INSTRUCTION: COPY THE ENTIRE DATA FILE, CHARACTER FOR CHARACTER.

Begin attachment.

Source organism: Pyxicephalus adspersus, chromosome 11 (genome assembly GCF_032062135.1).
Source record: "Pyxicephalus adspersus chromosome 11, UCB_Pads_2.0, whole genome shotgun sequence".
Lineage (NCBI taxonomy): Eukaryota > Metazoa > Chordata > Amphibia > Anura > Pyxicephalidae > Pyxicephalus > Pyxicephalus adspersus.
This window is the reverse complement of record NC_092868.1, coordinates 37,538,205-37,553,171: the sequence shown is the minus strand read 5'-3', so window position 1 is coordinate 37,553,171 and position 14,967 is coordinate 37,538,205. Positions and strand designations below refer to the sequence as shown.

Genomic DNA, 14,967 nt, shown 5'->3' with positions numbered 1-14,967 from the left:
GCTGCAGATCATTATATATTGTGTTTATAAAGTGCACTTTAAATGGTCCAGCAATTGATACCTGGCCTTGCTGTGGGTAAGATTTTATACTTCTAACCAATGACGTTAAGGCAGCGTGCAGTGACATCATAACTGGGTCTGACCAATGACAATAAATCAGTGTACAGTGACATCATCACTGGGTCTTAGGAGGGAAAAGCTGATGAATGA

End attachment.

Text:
Source organism: Pyxicephalus adspersus, chromosome 11 (genome assembly GCF_032062135.1).
Source record: "Pyxicephalus adspersus chromosome 11, UCB_Pads_2.0, whole genome shotgun sequence".
Lineage (NCBI taxonomy): Eukaryota > Metazoa > Chordata > Amphibia > Anura > Pyxicephalidae > Pyxicephalus > Pyxicephalus adspersus.
This window is the reverse complement of record NC_092868.1, coordinates 37,538,205-37,553,171: the sequence shown is the minus strand read 5'-3', so window position 1 is coordinate 37,553,171 and position 14,967 is coordinate 37,538,205. Positions and strand designations below refer to the sequence as shown.

Genomic DNA, 14,967 nt, shown 5'->3' with positions numbered 1-14,967 from the left:
GCTGCAGATCATTATATATTGTGTTTATAAAGTGCACTTTAAATGGTCCAGCAATTGATACCTGGCCTTGCTGTGGGTAAGATTTTATACTTCTAACCAATGACGTTAAGGCAGCGTGCAGTGACATCATAACTGGGTCTGACCAATGACAATAAATCAGTGTACAGTGACATCATCACTGGGTCTTAGGAGGGAAAAGCTGATGAATGA